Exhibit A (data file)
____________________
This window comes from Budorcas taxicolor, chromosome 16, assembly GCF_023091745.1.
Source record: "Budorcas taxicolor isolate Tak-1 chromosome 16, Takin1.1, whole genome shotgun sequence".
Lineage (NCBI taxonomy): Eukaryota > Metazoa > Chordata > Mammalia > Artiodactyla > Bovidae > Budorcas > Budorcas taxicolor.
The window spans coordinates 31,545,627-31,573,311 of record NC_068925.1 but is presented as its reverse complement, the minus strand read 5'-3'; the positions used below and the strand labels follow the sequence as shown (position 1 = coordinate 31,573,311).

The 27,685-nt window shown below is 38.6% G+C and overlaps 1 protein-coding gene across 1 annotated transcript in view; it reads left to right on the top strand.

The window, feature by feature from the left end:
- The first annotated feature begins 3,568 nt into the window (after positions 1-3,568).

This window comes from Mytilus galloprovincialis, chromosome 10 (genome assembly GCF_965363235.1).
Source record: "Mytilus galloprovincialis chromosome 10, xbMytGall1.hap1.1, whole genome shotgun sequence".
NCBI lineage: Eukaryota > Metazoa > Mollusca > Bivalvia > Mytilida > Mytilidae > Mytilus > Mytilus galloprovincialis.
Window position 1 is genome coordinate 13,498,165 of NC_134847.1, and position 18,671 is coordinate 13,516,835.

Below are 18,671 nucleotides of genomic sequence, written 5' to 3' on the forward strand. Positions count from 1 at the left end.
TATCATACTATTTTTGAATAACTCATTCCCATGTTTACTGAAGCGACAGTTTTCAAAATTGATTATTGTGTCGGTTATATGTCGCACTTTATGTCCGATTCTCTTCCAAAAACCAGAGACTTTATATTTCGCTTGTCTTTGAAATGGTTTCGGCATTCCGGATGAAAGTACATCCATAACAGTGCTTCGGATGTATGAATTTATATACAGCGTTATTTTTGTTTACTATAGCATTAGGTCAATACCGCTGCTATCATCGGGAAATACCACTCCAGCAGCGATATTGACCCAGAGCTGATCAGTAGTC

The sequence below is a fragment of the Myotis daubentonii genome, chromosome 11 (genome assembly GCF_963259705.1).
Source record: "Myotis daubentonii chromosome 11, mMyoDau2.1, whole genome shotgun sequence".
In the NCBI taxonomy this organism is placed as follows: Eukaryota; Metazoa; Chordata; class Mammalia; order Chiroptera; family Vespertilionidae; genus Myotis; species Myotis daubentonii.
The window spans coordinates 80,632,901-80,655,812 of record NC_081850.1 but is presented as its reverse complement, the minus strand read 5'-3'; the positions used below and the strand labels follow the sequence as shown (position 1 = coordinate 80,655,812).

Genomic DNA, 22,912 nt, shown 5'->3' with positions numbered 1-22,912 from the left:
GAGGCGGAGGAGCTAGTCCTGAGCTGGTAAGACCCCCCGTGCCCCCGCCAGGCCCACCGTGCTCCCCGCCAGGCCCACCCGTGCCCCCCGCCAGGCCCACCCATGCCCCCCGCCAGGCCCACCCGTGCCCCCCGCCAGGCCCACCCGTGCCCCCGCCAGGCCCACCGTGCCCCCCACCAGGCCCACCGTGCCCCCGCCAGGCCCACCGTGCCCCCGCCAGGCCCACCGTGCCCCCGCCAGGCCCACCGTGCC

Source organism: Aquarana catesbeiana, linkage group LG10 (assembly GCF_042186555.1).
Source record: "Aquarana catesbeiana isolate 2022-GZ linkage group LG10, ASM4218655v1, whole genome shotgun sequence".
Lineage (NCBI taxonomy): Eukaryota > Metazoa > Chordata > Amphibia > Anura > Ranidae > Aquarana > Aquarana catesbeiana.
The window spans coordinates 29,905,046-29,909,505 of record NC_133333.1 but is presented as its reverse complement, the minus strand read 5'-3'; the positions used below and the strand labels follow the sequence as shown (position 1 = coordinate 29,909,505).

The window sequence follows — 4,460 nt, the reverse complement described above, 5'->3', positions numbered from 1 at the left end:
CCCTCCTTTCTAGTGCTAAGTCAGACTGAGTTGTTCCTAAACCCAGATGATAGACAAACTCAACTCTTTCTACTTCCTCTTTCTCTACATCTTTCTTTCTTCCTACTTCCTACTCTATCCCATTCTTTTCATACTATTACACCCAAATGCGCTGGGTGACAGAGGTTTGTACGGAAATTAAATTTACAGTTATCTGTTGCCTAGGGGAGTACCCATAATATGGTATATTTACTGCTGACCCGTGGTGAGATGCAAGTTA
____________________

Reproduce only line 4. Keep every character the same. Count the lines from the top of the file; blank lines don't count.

The window spans coordinates 31,545,627-31,573,311 of record NC_068925.1 but is presented as its reverse complement, the minus strand read 5'-3'; the positions used below and the strand labels follow the sequence as shown (position 1 = coordinate 31,573,311).